Dr Alice Violett
Book witterings and PhD archive

Review: Dear Mrs Bird, by AJ Pearce

Dear Mrs Bird

It has to be a good sign when your first read of the year gets five stars, right?

My first book of 2019 was Dear Mrs Bird, by AJ Pearce. I found about it - like a lot of books! - through a monthly ‘new in’ list I edited on behalf of the stock librarians for the library website I work on. As I have a TBR list a mile long, it was actually a few months before I got around to reserving it.

In Dear Mrs Bird, the main character, Emmeline, finds herself working at a women’s magazine, sorting the letters sent to the eponymous agony aunt. Mrs Bird refuses to answer letters that even hint at ‘unpleasantness’, and is extremely firm and unforgiving towards the women whose letters she does answer. Emmeline feels sorry for the writers whose missives are destined for the bin, and risks her job by starting to answer some of them herself.

Meanwhile, of course, there’s a war on. Emmeline and her best friend and flatmate, Bunty, are involved in the war effort. Emmeline’s boyfriend is fighting abroad, while Bunty’s boyfriend is in the fire brigade. They try to get on as normally as possible despite the London Blitz, which nonetheless contributes to some major events in the novel.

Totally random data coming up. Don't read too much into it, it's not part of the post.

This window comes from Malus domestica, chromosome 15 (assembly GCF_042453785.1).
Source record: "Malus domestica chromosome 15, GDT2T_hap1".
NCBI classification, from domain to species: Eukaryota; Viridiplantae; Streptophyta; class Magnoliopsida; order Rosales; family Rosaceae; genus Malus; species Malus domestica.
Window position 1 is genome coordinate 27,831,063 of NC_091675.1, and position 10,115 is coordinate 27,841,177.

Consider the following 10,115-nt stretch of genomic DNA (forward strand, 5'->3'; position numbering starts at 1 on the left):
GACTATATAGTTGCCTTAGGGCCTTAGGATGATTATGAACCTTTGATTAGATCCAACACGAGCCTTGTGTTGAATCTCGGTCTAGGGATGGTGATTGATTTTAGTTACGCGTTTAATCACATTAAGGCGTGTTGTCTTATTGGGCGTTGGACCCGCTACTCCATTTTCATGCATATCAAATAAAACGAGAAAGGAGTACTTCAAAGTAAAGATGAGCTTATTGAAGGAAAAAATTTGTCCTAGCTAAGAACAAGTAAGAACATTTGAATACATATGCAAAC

The one thing, above all else, that led me to give Dear Mrs Bird five stars was its fresh take on WWII. Whenever I think about the fighting abroad and the bombing (which, given my training as a historian, is probably more than average!), I think I would have been a neurotic mess and never slept for worry about me or my loved ones getting hurt or killed. However, characters in a lot of WWII novels seem to take it in their stride, so it was really good to see women who felt anxious and depressed writing in to the magazine, and Emmeline reassuring them that it was OK and understandable to be scared.

Another way Dear Mrs Bird offers a different perspective to other novels set in the same period is that Emmeline has a ‘normal’ job. Yes, she spends evenings directing fire engines to bombsites, but her job at the magazine is one that she might have had during peacetime, even if she did go into it mistakenly thinking she was going to be a war correspondent. In a lot of books I’ve read, the characters only seem to have jobs related to the war. They’re often ‘exciting’ jobs, too; by contrast, Bunty’s war work in an office is portrayed as too dull to talk about.

I got really attached to the characters, especially Emmeline, who I really admired for making the best of her job, even if it wasn’t really what she had wanted, and striving to be good at it anyway. Even though she had her flaws, and made some bad calls, I never lost sympathy for her because I understood her reasoning.

When the cataclysmic event of the novel happened - avoiding spoilers - I was devastated. It’s a sign of great writing when you’re internally yelling at the author for doing such an awful thing to their characters who feel so real!

Dear Mrs Bird is a refreshing new take on the World War II novel. It goes beyond the image of the strong, stoic women left on the Home Front, and has relatable characters you can’t help but cheer on. I can’t wait to read what AJ Pearce writes next!